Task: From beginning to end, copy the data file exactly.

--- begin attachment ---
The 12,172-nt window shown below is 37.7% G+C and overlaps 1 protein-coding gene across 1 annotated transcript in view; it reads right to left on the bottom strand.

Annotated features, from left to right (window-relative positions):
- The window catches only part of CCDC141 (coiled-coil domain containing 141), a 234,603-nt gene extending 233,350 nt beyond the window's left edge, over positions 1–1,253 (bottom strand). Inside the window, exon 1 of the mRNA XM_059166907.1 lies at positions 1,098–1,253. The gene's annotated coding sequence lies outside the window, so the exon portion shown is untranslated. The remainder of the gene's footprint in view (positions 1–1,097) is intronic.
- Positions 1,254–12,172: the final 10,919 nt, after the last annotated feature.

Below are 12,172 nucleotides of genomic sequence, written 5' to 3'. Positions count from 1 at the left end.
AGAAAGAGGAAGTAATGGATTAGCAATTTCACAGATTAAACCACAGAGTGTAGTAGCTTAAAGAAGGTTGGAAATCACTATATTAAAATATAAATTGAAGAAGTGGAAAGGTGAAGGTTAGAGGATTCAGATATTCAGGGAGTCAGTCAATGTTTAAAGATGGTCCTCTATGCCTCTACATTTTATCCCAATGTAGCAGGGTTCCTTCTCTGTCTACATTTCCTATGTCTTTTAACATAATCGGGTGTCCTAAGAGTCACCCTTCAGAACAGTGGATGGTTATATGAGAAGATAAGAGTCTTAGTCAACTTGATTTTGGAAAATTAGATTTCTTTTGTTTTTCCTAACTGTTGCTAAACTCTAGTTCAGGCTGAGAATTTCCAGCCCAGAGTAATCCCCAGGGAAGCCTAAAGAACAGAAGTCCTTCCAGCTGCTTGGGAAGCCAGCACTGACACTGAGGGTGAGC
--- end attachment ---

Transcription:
The 12,172-nt window shown below is 37.7% G+C and overlaps 1 protein-coding gene across 1 annotated transcript in view; it reads right to left on the bottom strand.

Annotated features, from left to right (window-relative positions):
- The window catches only part of CCDC141 (coiled-coil domain containing 141), a 234,603-nt gene extending 233,350 nt beyond the window's left edge, over positions 1–1,253 (bottom strand). Inside the window, exon 1 of the mRNA XM_059166907.1 lies at positions 1,098–1,253. The gene's annotated coding sequence lies outside the window, so the exon portion shown is untranslated. The remainder of the gene's footprint in view (positions 1–1,097) is intronic.
- Positions 1,254–12,172: the final 10,919 nt, after the last annotated feature.

Below are 12,172 nucleotides of genomic sequence, written 5' to 3'. Positions count from 1 at the left end.
AGAAAGAGGAAGTAATGGATTAGCAATTTCACAGATTAAACCACAGAGTGTAGTAGCTTAAAGAAGGTTGGAAATCACTATATTAAAATATAAATTGAAGAAGTGGAAAGGTGAAGGTTAGAGGATTCAGATATTCAGGGAGTCAGTCAATGTTTAAAGATGGTCCTCTATGCCTCTACATTTTATCCCAATGTAGCAGGGTTCCTTCTCTGTCTACATTTCCTATGTCTTTTAACATAATCGGGTGTCCTAAGAGTCACCCTTCAGAACAGTGGATGGTTATATGAGAAGATAAGAGTCTTAGTCAACTTGATTTTGGAAAATTAGATTTCTTTTGTTTTTCCTAACTGTTGCTAAACTCTAGTTCAGGCTGAGAATTTCCAGCCCAGAGTAATCCCCAGGGAAGCCTAAAGAACAGAAGTCCTTCCAGCTGCTTGGGAAGCCAGCACTGACACTGAGGGTGAGC